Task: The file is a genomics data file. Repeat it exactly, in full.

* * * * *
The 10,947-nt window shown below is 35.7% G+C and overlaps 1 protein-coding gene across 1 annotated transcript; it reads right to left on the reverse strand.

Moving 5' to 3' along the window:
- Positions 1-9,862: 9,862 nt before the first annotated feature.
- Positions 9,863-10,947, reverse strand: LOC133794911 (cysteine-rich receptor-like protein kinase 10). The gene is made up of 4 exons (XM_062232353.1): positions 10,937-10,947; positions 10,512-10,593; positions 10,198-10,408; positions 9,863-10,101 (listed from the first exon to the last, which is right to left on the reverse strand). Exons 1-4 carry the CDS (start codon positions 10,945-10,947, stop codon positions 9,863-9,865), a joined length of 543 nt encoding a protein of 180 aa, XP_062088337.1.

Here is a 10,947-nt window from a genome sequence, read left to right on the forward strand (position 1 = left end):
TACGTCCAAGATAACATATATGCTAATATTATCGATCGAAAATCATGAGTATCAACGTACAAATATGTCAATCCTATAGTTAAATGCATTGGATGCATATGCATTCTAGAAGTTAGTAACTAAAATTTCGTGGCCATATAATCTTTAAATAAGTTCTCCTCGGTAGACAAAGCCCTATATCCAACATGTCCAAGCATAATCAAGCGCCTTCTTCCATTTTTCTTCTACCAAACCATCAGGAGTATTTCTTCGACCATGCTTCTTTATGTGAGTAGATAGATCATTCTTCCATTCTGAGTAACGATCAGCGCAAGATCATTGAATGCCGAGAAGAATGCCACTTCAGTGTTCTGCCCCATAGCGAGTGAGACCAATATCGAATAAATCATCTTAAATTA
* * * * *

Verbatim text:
The 10,947-nt window shown below is 35.7% G+C and overlaps 1 protein-coding gene across 1 annotated transcript; it reads right to left on the reverse strand.

Moving 5' to 3' along the window:
- Positions 1-9,862: 9,862 nt before the first annotated feature.
- Positions 9,863-10,947, reverse strand: LOC133794911 (cysteine-rich receptor-like protein kinase 10). The gene is made up of 4 exons (XM_062232353.1): positions 10,937-10,947; positions 10,512-10,593; positions 10,198-10,408; positions 9,863-10,101 (listed from the first exon to the last, which is right to left on the reverse strand). Exons 1-4 carry the CDS (start codon positions 10,945-10,947, stop codon positions 9,863-9,865), a joined length of 543 nt encoding a protein of 180 aa, XP_062088337.1.

Here is a 10,947-nt window from a genome sequence, read left to right on the forward strand (position 1 = left end):
TACGTCCAAGATAACATATATGCTAATATTATCGATCGAAAATCATGAGTATCAACGTACAAATATGTCAATCCTATAGTTAAATGCATTGGATGCATATGCATTCTAGAAGTTAGTAACTAAAATTTCGTGGCCATATAATCTTTAAATAAGTTCTCCTCGGTAGACAAAGCCCTATATCCAACATGTCCAAGCATAATCAAGCGCCTTCTTCCATTTTTCTTCTACCAAACCATCAGGAGTATTTCTTCGACCATGCTTCTTTATGTGAGTAGATAGATCATTCTTCCATTCTGAGTAACGATCAGCGCAAGATCATTGAATGCCGAGAAGAATGCCACTTCAGTGTTCTGCCCCATAGCGAGTGAGACCAATATCGAATAAATCATCTTAAATTA